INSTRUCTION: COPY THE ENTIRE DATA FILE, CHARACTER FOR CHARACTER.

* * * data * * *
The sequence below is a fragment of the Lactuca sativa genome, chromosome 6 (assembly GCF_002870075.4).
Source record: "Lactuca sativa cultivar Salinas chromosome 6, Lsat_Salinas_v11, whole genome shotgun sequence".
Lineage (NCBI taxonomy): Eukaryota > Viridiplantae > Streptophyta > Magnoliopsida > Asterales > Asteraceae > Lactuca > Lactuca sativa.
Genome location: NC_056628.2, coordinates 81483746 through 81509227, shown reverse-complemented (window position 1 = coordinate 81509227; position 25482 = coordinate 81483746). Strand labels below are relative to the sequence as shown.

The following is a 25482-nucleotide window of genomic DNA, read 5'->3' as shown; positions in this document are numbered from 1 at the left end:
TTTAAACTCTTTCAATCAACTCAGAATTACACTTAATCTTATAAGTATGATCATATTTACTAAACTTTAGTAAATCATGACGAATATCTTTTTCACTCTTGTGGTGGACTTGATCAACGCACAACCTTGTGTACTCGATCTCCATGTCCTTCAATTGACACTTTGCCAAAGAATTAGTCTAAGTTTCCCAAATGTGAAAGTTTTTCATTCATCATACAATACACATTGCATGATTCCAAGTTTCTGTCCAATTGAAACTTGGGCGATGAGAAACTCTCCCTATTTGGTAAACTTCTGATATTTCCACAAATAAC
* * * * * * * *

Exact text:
The sequence below is a fragment of the Lactuca sativa genome, chromosome 6 (assembly GCF_002870075.4).
Source record: "Lactuca sativa cultivar Salinas chromosome 6, Lsat_Salinas_v11, whole genome shotgun sequence".
Lineage (NCBI taxonomy): Eukaryota > Viridiplantae > Streptophyta > Magnoliopsida > Asterales > Asteraceae > Lactuca > Lactuca sativa.
Genome location: NC_056628.2, coordinates 81483746 through 81509227, shown reverse-complemented (window position 1 = coordinate 81509227; position 25482 = coordinate 81483746). Strand labels below are relative to the sequence as shown.

The following is a 25482-nucleotide window of genomic DNA, read 5'->3' as shown; positions in this document are numbered from 1 at the left end:
TTTAAACTCTTTCAATCAACTCAGAATTACACTTAATCTTATAAGTATGATCATATTTACTAAACTTTAGTAAATCATGACGAATATCTTTTTCACTCTTGTGGTGGACTTGATCAACGCACAACCTTGTGTACTCGATCTCCATGTCCTTCAATTGACACTTTGCCAAAGAATTAGTCTAAGTTTCCCAAATGTGAAAGTTTTTCATTCATCATACAATACACATTGCATGATTCCAAGTTTCTGTCCAATTGAAACTTGGGCGATGAGAAACTCTCCCTATTTGGTAAACTTCTGATATTTCCACAAATAAC